- ASX SPI 200 futures down 0.2% to 7,253.00
- Dow Average down 0.6% to 33,402.38
- Aussie down 0.5% to 0.6752 per US$
- U.S. 10-year yield fell 7.4bps to 3.3387%
- Australia 3-year bond yield fell 8.5 bps to 2.90%
- Australia 10-year bond yield fell 6.3 bps to 3.26%
- Gold spot up 1.8% to $2,020.37
- Brent futures up 0.5% to $85.37/bbl
- 09:00: (AU) March Judo Bank Australia PMI Compos, prior 48.1
- 09:00: (AU) March Judo Bank Australia PMI Servic, prior 48.2
- 11:00: (AU) Australia to Sell A$800 Million 2.75% 2035 Bonds
- 12:30: (AU) RBA’s Lowe-Speech
Equity markets in Asia were poised for a cautious open after US stocks halted a four-day winning streak amid a selloff in banks.
Futures for stock markets in Australia and Japan declined, while those for Hong Kong gained. Contracts for US benchmarks edged higher as they opened in Asia trading Wednesday after the S&P 500 Index dropped 0.6% a day earlier.
Banks came under renewed pressure, with a gauge of financial heavyweights in the US falling the most in almost two weeks. In a wide-ranging annual letter to shareholders, JPMorgan Chase & Co.’s chief Jamie Dimon warned the US banking crisis that sent markets careening last month will be felt for years.
Treasuries rose, with the two-year yield, the more sensitive to changes in monetary policy, declining as much as 14 basis points as data showing a drop in job openings bolstered bets the Federal Reserve is about to wrap up its tightening campaign.
The ultra-wealthy appear to be losing interest in New Zealand.
A new investor visa, aimed at luring high-net-worth individuals who can pour millions of dollars into the nation’s companies, has attracted just 14 applications since it was launched about six months ago. That compares to 492 applicants to the country’s old visa program in 2021, before it tightened the rules to require bigger sums of money and ruled out investing in real estate.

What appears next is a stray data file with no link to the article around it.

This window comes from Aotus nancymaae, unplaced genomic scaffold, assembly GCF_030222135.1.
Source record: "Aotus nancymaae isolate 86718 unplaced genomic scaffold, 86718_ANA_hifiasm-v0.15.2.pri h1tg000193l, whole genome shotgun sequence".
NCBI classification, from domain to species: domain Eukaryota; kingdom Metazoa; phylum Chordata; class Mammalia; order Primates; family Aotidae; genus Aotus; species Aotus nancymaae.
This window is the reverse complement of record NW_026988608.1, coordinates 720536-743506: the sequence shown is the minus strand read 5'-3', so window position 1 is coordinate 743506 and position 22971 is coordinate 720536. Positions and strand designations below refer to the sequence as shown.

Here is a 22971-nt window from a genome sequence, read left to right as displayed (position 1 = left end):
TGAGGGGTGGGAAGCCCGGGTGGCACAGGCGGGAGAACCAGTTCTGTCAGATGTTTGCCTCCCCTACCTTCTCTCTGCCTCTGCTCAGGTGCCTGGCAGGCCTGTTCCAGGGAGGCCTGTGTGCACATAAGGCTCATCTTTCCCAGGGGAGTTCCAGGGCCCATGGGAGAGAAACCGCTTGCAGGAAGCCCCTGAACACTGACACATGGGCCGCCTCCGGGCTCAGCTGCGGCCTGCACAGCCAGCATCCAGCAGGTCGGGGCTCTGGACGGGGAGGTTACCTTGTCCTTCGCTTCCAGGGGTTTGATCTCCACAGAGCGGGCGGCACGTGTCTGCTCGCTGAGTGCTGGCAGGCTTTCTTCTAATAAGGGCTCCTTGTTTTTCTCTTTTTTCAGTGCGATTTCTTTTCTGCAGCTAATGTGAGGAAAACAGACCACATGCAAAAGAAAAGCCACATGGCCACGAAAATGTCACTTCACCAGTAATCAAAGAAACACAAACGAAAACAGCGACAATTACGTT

The changes were implemented as governments around the world grapple with a conundrum: They want cash from overseas investors, but the politics surrounding visas for wealthy foreigners are often fraught, especially as locals face higher housing costs. New Zealand politicians are acutely aware of this tension — six years ago, there was a public uproar when it emerged tech billionaire Peter Thiel was granted citizenship in 2011 despite having spent only 12 days in the country in the five years preceding his application.
The dearth of applicants for the new visa suggests the country may have gone too far, said Marcus Beveridge, managing director of Auckland law firm Queen City Law, which advises people looking to immigrate to New Zealand. The first 10 applicants to the new program had a combined NZ$111 million ($70 million) in funds to invest. In comparison, the old program raked in an average of NZ$1 billion each year over the past decade.
“It’s an embarrassment, the whole thing,” Beveridge said. “I call it gross negligence from the government to allow this to happen to something that was really important to the economy.”
Government officials aren’t concerned about the slow start to the new visa program. They argue investors and their advisers need time to digest the nuances of the updated requirements, and that applications will eventually increase. The program will be reviewed later this year to make sure it’s working well, the government said.